Well, what is “it”?
There are a lot of things that can be taught. Whether you are a bounty hunter, a writing agent or both, anyone can be taught the basics; the ins and outs. As long as you can read and write, you can be taught to fill out paperwork, to answer the phone and ask the right questions. You can be taught to knock on doors and ask about the person that you’re looking for. Handcuffing techniques, firearms retention and house clearing. All of these things can be taught and even mastered by many different people from all walks of life but none of that matters if you don’t have “it”.
In almost 20 years on the job, much of that has been spent as a supervisor or an owner but more importantly as the person that is in charge of hiring new agents. This is probably the most challenging part of what I do. Finding people that are interested in a career in bail bonding is the easy part. Finding someone who has “it” is probably one of the most difficult things that I have to do. This job is a unique job in the respect that it’s fairly easy to get into but it’s not the easiest job to do.
This work takes a special kind of person, not to do the job, but to be good at the job. You can’t be taught to have “it”. The seasoned agents will be able to relate to what I’m talking about and there are, of course, those who are naturally adept to this kind of work. It’s that nagging itch in the back of your neck that tells you that your fugitive is in that house before you even get out of the car. That feeling in your gut that every word your co-signer is saying is a lie, a good one, but a lie none the less. Most good agents that I know are very intuitive people, sometimes to the point of creepy, like “How could he possibly know that about me?” kind of creepy. It’s that intuition, that gut feeling and that eye for detail that makes up the “it” that I’m talking about.
Part of this can be learned and developed over time with a bit of effort but it doesn’t come easy to everyone. As an agent, you have to learn how to read people and read the conversation. You have to learn to see past the lies that the experienced con artists tell you and the promises that every inmate, who is biding for their freedom until court, makes. We often talk to our potential bond several times before we write the bond. You should be able to pick up on the small changes in their story. For example, 30 minutes ago they told you that they work at xyz co. but when you talk to them again it turns out they had only put an application in but were sure they got the job. They tell you their living situation but it turns out they are counting on having a place to live when they get out but the person that they claim to live with doesn’t know it yet. A good agent can see thru most of the bs but they still get over on you from time to time; it’s just part of the job. While you’re out bounty hunting, you have be able to pick up on the subtle changes from the last time you were at a house, like there was a light turned off that was on a hour ago and the car in the driveway was 3 feet closer to the house even though no one came to the door when you knocked. Why didn’t they open the door? What or who are they hiding? My favorite one is the super helpful and talkative person today turned into a paranoid door cracker or won’t open the door at all tomorrow. On almost every occasion of that, the person that I was looking for was on the other side of the door.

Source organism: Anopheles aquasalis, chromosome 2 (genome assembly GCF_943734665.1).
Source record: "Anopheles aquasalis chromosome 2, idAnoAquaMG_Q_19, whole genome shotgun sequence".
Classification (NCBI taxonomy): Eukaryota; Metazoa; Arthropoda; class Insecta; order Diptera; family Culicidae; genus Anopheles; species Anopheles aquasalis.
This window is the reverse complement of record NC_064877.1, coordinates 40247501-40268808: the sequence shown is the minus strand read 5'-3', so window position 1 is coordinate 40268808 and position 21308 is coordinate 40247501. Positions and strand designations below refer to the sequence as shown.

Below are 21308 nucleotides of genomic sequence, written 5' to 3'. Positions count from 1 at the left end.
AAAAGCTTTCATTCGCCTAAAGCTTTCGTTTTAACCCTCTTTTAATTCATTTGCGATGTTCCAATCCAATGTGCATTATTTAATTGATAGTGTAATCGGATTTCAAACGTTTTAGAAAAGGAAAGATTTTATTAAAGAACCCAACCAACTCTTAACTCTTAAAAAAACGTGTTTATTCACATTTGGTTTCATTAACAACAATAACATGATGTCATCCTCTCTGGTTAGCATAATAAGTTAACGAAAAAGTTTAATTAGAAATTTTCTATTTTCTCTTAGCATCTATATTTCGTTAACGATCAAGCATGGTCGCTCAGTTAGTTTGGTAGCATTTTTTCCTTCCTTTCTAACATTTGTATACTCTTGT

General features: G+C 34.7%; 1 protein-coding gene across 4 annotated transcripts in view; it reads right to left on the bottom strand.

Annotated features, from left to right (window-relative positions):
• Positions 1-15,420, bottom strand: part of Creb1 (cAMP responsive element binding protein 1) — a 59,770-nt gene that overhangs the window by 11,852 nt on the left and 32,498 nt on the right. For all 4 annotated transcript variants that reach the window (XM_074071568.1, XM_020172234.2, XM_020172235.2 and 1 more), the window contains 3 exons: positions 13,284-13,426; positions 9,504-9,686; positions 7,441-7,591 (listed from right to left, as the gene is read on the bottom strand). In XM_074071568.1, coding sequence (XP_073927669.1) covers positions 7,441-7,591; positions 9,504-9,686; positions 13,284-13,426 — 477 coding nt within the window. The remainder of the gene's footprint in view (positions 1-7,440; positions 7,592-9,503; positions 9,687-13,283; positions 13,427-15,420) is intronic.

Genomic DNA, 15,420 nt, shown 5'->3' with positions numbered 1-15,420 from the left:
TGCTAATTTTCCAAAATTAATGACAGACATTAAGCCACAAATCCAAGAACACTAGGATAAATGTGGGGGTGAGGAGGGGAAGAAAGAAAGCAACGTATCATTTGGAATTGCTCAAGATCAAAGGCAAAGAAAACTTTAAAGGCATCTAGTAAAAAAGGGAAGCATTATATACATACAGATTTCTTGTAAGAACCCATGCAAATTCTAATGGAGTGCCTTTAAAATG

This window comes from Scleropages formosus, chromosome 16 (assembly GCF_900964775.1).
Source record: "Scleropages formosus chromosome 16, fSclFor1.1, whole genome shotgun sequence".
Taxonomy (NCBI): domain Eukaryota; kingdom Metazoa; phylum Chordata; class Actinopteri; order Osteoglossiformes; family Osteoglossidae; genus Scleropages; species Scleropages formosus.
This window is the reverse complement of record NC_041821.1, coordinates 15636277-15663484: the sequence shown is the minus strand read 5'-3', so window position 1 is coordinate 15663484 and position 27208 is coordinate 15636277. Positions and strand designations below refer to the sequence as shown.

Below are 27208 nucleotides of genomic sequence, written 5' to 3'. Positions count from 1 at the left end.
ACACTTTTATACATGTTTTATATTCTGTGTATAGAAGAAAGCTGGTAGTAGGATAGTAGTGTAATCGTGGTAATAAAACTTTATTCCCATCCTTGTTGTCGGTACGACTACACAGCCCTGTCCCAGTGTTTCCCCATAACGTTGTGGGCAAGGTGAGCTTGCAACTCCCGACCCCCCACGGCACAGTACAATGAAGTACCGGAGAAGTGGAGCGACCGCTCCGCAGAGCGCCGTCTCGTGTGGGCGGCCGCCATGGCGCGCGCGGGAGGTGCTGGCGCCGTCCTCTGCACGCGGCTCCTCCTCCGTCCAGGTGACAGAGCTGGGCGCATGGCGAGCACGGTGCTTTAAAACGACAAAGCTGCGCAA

These are the things that can’t really be taught. Like I said earlier, some people are naturals at the things that make a good agent, but most of us have to work at it and develop skills. Most of us have to make some pretty bad mistakes and learn from them. No one can teach you experience and some people just don’t have “it”.
Even if you don’t have “it” that doesn’t mean you don’t belong in the business, it just means you have room to learn and improve. As long as you are willing to learn, you’re able to grow. As soon as you know it all, it’s time to get out.
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